• Fashion

Swatch Group strikes golds with a unique brand collaboration

Courtesy of THE SWATCH GROUP
The Mission to Mars model of Swatch Bioceramic MoonSwatch, a collaboration between Swatch and Omega Speedmaster Moonwatch

Collaborations are quite the norm in the fashion world. With consumers inundated with tie-ups, there no longer seem to be so many that can gain popularity with the public. But one collaboration project was so popular that police requested the start of its sale to be postponed.

Swatch and Omega, two brands that fall under parent company The Swatch Group Ltd., collaborated to create the Bioceramic MoonSwatch collection. The original plan was to start selling 11 models in Shibuya and Harajuku stores in Tokyo as well as in Osaka on March 26. News of the collection went viral, probably because it was the first collaboration between the two major watch brands. Fans as well as scalpers rushed to the stores. Local authorities had to step in when crowding became a safety issue, with Swatch and Omega eventually switching from in-store purchases to an online lottery system.

Despite the rocky start, the project was well-thought-out and is a business success. It’s reminiscent of the hugely successful Louis Vuitton-Supreme collaboration in 2017. Although such business alliances between luxury and street brands are becoming common in the fashion world, I’d like to praise Swatch and Omega for creating one in the watch industry, and moreover, within the same group company. It might be destined to earn a spot on par with the Louis Vuitton-Supreme collaboration.

However common one may think they are, collaborations between brands within the same group company are pretty rare. At the risk of sounding presumptuous, I believe that the project was only possible because it was launched by The Swatch Group, which has the lower-price-range Swatch brand and the higher-price-range Omega brand. The new watches also come with innovative designs that appeal to both Omega and Swatch fans.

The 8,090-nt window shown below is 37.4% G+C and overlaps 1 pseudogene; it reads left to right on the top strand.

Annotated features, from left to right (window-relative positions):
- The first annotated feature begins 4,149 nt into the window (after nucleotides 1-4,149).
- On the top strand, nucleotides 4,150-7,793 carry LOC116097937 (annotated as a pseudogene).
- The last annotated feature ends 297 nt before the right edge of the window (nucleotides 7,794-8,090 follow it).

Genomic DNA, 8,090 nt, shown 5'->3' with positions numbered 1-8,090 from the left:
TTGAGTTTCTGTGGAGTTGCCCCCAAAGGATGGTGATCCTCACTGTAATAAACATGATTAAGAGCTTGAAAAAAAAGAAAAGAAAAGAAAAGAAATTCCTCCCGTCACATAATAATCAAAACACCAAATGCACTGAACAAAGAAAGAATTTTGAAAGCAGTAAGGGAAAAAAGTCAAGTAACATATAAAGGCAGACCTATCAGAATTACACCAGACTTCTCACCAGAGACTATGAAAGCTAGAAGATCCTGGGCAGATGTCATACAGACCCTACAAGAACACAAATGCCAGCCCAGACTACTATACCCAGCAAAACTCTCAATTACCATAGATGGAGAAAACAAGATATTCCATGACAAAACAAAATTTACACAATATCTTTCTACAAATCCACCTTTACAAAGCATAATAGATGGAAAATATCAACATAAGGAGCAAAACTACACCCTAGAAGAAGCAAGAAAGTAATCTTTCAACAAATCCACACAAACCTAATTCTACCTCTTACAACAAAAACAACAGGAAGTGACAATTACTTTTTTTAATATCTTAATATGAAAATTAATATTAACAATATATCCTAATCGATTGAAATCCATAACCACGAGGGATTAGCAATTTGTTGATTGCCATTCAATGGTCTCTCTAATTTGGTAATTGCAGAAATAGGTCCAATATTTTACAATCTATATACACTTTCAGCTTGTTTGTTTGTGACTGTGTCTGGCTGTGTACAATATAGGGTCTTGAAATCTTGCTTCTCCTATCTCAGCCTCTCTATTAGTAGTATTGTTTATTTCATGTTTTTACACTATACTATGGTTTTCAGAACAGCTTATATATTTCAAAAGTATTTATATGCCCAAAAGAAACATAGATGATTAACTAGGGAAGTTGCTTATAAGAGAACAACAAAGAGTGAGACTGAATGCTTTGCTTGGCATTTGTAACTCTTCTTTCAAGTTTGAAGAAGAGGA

The basic design of the collection is based on Omega’s Speedmaster Moonwatch series. The cases are 42 millimeters in diameter, and in a decision that is sure to delight hardcore watch fans, the dot typically next to the 90 on the watch’s tachymeter is now above it. The case is made of Swatch’s eco-friendly bioceramic material that fits well with the current age of sustainability. Furthermore, they are battery-powered quartz watches, which is a rarity since Omega watches are usually mechanical. In addition, the 3-bar water-resistant watches come with a Velcro strap that can even be worn over a spacesuit. The strap is also printed with the Omega and Swatch logos. With all these elements, fans will surely want to get their hands on one.

The 11 models are named and designed after the eight planets and one dwarf planet in our solar system, plus the sun and the moon. They are reasonably priced at ¥33,550. For Swatch fans, the price may be a little high, but not unaffordable.

Both the Omega and Swatch logos are etched onto the face and crown while the name MoonSwatch includes a brand name of Omega’s Moonwatch as well as “Swatch.” They’re a must-buy for Omega fans too.

The collaboration is the parent company’s tribute to Swatch for bravely taking on the challenge of revitalizing the Swiss watch industry amid the upheaval of the quartz crisis. According to The Swatch Group, the MoonSwatch collection represents a witty way to praise the Swatch brand for saving the industry, and is celebrated as the best model for beginners who wish to own an Omega Speedmaster someday.

To be sure, this masterpiece of a collection won’t require you to be a scalper to line up to own one. However, the resale price is already expected to triple. Of the 11 models, Mission to the Moon seems to be the most popular.

Understandably, it’s possible that other brands within the group company may collaborate with Swatch in the future. Watch fans must be eagerly awaiting such projects. It does seem as if The Swatch Group has struck gold in the world of collaborations.


Akira Miura

Miura is a journalist and a former editor in chief of WWD Japan.